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All Irish surnames have a unique and often romantic meaning. The name Gruggen originally appeared in Gaelic as "O Grugain," which is derived from either "gruag," which means "hair," and "grug," which means "fierceness."

Gruggen Early Origins



The surname Gruggen was first found in County Roscommon (Irish: Ros Comáin) located in central Ireland in the province of Connacht, where they held a family seat from very ancient times.

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Gruggen Spelling Variations


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Gruggen Spelling Variations



Because early scribes and church officials often spelled names as they sounded, a person could have many various spellings of his name.Many different spelling variations of the surname Gruggen were found in the archives researched. These included Grogan, O'Grogan, Grogen, Groogen, Grugen, Groggan, O'Groogan and many more.

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Gruggen Early History


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Gruggen Early History



This web page shows only a small excerpt of our Gruggen research. Another 223 words (16 lines of text) covering the year 1172 is included under the topic Early Gruggen History in all our PDF Extended History products and printed products wherever possible.

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Gruggen Early Notables (pre 1700)


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Gruggen Early Notables (pre 1700)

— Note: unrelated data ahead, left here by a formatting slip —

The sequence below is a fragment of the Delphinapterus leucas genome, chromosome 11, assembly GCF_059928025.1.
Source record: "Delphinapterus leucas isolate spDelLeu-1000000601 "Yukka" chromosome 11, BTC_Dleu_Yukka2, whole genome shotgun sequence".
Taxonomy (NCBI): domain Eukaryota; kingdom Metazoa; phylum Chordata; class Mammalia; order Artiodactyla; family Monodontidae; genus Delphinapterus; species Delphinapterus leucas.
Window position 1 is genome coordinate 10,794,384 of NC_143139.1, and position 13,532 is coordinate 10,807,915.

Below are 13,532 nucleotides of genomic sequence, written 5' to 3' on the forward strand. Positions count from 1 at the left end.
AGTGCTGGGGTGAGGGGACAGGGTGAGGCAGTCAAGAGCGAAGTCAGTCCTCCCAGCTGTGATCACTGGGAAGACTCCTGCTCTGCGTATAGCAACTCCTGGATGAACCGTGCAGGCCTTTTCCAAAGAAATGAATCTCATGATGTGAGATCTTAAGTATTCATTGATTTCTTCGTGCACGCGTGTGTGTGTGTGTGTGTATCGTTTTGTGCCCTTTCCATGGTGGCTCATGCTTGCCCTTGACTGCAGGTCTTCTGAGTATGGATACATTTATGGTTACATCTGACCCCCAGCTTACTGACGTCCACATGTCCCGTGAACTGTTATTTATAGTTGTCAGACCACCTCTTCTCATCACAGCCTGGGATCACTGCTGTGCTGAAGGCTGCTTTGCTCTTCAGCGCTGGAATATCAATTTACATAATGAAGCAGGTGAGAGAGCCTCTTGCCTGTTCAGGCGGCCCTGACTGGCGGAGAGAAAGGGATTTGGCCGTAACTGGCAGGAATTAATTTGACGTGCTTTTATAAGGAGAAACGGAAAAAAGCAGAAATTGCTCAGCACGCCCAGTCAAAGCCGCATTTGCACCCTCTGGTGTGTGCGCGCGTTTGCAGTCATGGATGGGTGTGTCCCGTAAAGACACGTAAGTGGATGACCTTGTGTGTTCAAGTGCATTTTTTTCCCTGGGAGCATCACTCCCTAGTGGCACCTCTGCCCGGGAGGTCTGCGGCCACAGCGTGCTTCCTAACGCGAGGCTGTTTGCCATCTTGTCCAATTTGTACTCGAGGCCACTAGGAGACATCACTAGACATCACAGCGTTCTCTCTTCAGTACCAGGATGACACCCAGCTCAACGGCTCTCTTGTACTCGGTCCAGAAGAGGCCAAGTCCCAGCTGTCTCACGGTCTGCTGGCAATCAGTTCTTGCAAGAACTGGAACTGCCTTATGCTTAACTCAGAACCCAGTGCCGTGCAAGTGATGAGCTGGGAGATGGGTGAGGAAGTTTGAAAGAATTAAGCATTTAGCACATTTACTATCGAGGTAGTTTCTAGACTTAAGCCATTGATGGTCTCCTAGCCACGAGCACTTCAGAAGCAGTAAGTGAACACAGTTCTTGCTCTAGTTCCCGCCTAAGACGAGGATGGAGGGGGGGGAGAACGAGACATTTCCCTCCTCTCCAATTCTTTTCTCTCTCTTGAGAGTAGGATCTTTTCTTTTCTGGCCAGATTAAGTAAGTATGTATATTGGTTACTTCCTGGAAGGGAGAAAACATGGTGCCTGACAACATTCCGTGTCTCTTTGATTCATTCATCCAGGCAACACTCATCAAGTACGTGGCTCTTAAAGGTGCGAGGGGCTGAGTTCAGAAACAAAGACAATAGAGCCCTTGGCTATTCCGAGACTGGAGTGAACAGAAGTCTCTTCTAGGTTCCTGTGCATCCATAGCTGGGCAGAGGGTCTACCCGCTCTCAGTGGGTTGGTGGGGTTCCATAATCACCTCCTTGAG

More information is included under the topic Early Gruggen Notables in all our PDF Extended History products and printed products wherever possible.

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The Great Migration


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The Great Migration



In the 18th and 19th centuries, thousands of Irish families fled an Ireland that was forcibly held through by England through its imperialistic policies. A large portion of these families crossed the Atlantic to the shores of North Ameri ca. The fate of these families depended on when they immigrated and the political allegiances they showed after they arrived. Settlers that arrived before the American War of Independence may have moved north to Canada at the war's conclusion as United Empire Loyalists. Such Loyalists were granted land along the St. Lawrence River and the Niagara Peninsula. Those that fought for the revolution occasionally gained the land that the fleeing Loyalist vacated. After this period, free land and an agrarian lifestyle were not so easy to come by in the East. So when seemingly innumerable Irish immigrants arrived during the Great Potato Famine of the late 1840s, free land for all was out of the question. These settlers were instead put to work building railroads, coal mines, bridges, and canals. Whenever they came, Irish settlers made an inestimable contribution to the building of the New World. Early North American immigration records have revealed a number of people bearing the Irish name Gruggen or a variant listed above, including: Alexander Grogan settled in Virginia in 1652; Charles, James, Jeremiah, John, Michael, Nathaniel Grogan, all arrived in Philadelphia between 1840 and 1860.